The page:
Student Cheryl (Natasha Hovey) is spooked in a Berlin train station by a man wearing a metal mask, but her fears are allayed when he hands her a ticket for a free movie screening that night. She takes a ticket for her friend Kathy (Paola Cozzo) as well, and they arrive at the cinema, which previously has been closed for some time, along with other patrons to enjoy the film on offer. It turns out to be a horror film where a group of teenagers find the grave of Nostradamus, and an ancient tome that predicts the imminent end of the world. What the audience doesn't realise is how true that prophecy will be...
You know how films are screened in front of test audiences before they are released? And you know how you always hear stories about how the film was so much better before the studio executives decided to give those films a happy ending, bring back a character from the dead, or add an equally inappropriate element that those audiences thought would be just the thing the professional film makers overlooked? Well, Demons is the professionals' revenge. Produced by horror maestro Dario Argento and directed by Lamberto Bava, they wrote the script with the help of Franco Ferrini and Dardano Sarchetti, creating a ridiculous but energetic roller coaster ride.
If you're one of those spoilsports who think that horror movies turn their impressionable viewers into bloodthirsty maniacs, then you'll find your worst fears confirmed by the reaction of the cinemagoers in this shocker. Sticking closely to the zombie movie template, the terror begins when one cocky woman takes a mask from a display in the lobby and puts it on for a joke. Unfortunately it gives her a little cut on her face, but she thinks little of it. However, this isn't a zombie movie, it's a demons movie - yes, there's a subtle difference.
It's not long before the mask-wearing woman has retired to the bathroom to inspect the damage, only to transform against her will into a red-eyed thing possessed by an unnamed evil. She then begins to attack the rest of the cast, who in turn are possessed themselves. Just as in a zombie movie, if you're wounded by one of the demons, then you're infected and therefore doomed. But as I say, this isn't a zombie movie - I can't stress that strongly enough.
Throwing any sense of logic out of the window, the film piles lunacy upon lunacy, with a cumulative effect; there's no real reason for the mayhem, it's simply there to keep Sergio Stivaletti's special effects team in business. The audience try to escape but fail when the doors have been bricked up while they have been watching the movie. They decide that the movie is at the heart of the trouble, but by the time they smash up the projector it's too late and the gougings and slashings continue. The sketchy characters are merely present to be killed off, there's no pretension other than the apocalyptic rumblings that come to a head for the finale.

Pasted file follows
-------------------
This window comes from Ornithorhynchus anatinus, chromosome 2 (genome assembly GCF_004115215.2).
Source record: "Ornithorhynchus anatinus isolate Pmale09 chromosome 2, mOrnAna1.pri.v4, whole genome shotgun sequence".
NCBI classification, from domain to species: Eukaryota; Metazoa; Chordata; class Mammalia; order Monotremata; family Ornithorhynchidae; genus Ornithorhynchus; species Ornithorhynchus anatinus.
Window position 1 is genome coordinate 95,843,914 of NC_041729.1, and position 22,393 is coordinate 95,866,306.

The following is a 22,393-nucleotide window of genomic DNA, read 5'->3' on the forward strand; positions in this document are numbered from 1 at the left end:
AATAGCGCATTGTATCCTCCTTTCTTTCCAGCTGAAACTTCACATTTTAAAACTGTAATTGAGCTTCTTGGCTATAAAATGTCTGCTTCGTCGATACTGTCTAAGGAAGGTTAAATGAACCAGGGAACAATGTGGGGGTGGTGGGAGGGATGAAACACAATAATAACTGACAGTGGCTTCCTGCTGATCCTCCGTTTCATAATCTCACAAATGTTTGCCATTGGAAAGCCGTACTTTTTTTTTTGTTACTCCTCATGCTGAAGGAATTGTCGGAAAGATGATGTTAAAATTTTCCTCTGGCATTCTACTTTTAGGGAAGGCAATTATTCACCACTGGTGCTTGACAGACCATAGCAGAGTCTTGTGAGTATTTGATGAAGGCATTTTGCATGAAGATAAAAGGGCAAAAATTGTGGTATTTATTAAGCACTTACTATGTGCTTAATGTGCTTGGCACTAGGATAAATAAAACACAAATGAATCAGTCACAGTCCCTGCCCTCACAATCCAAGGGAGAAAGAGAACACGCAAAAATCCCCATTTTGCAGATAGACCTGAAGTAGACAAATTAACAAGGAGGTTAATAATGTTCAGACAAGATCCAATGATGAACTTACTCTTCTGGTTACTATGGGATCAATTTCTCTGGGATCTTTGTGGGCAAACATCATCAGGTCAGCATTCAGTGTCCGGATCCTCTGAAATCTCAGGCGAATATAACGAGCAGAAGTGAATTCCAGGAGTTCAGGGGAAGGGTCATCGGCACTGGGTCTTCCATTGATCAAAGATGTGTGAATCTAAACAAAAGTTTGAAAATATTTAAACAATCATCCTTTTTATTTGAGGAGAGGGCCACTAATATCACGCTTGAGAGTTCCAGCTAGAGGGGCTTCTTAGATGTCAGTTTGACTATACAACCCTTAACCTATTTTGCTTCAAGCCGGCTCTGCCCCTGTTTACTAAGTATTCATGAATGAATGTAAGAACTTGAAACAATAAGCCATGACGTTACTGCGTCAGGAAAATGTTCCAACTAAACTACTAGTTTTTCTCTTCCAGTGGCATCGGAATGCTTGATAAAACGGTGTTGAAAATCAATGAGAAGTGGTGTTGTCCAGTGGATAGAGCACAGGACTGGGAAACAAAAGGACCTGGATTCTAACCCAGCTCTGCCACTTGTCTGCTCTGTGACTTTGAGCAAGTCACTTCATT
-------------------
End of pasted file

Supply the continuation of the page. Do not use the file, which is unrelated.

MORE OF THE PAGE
That finale features one of the most absurd plot conveniences you'll ever see, involving a helicopter, but before we arrive at that it's worth pointing out the most bizarre example of product placement ever. Outwith the panicked building a group of punks drive around in a stolen car listening to the heavy sounds of Go West and Billy Idol, all the while passing around a Coke can that enjoys gratuitous closeups. Then they start snorting the Coke! It's not the soft drink in the can - it's cocaine! Madness!
Anyway, Demons manages to be fairly exciting and consistently amusing, purely because of its unabashed preposterousness. Want to see a man ride a motorbike around a cinema chopping up demons (not zombies) with a samurai sword? You've come to the right place. Music by Claudio Simonetti. Followed by one straight sequel, Demons 2, and after that it gets complicated.
Italian director/producer and son of legendary horror auteur Mario Bava. Began working as an assistant to his father on productions such as Planet of the Vampires and Baron Blood, and co-wrote Mario's final film Shock. Made his directing debut in 1980 with the effective chiller Macabre, which were followed by exploitation favourites A Blade in the Dark, Blastfighter, Delirium and two gore-laden Demons movies, both produced by Dario Argento. Bava's subsequent work has largely been for Italian TV, his last theatrical film being 1991's duff Body Puzzle.